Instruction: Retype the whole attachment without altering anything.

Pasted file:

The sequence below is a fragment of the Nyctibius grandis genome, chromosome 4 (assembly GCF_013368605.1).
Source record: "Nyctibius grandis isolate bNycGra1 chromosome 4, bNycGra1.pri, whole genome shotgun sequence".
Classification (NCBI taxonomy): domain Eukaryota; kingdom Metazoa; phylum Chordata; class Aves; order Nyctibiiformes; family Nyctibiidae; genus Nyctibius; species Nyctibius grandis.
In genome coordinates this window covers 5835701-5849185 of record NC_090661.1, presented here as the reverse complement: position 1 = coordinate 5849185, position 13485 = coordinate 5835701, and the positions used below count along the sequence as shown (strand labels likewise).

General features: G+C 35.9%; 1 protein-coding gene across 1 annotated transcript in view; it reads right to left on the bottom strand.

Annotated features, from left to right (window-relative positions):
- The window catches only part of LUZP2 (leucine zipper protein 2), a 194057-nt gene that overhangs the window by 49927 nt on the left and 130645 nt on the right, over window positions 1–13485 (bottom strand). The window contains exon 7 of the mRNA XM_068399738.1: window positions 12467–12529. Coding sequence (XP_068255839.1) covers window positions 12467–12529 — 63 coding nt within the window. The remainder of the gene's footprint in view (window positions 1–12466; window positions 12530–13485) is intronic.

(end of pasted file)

The sequence below is a fragment of the Nyctibius grandis genome, chromosome 4 (assembly GCF_013368605.1).
Source record: "Nyctibius grandis isolate bNycGra1 chromosome 4, bNycGra1.pri, whole genome shotgun sequence".
Classification (NCBI taxonomy): domain Eukaryota; kingdom Metazoa; phylum Chordata; class Aves; order Nyctibiiformes; family Nyctibiidae; genus Nyctibius; species Nyctibius grandis.
In genome coordinates this window covers 5835701-5849185 of record NC_090661.1, presented here as the reverse complement: position 1 = coordinate 5849185, position 13485 = coordinate 5835701, and the positions used below count along the sequence as shown (strand labels likewise).

General features: G+C 35.9%; 1 protein-coding gene across 1 annotated transcript in view; it reads right to left on the bottom strand.

Annotated features, from left to right (window-relative positions):
- The window catches only part of LUZP2 (leucine zipper protein 2), a 194057-nt gene that overhangs the window by 49927 nt on the left and 130645 nt on the right, over window positions 1–13485 (bottom strand). The window contains exon 7 of the mRNA XM_068399738.1: window positions 12467–12529. Coding sequence (XP_068255839.1) covers window positions 12467–12529 — 63 coding nt within the window. The remainder of the gene's footprint in view (window positions 1–12466; window positions 12530–13485) is intronic.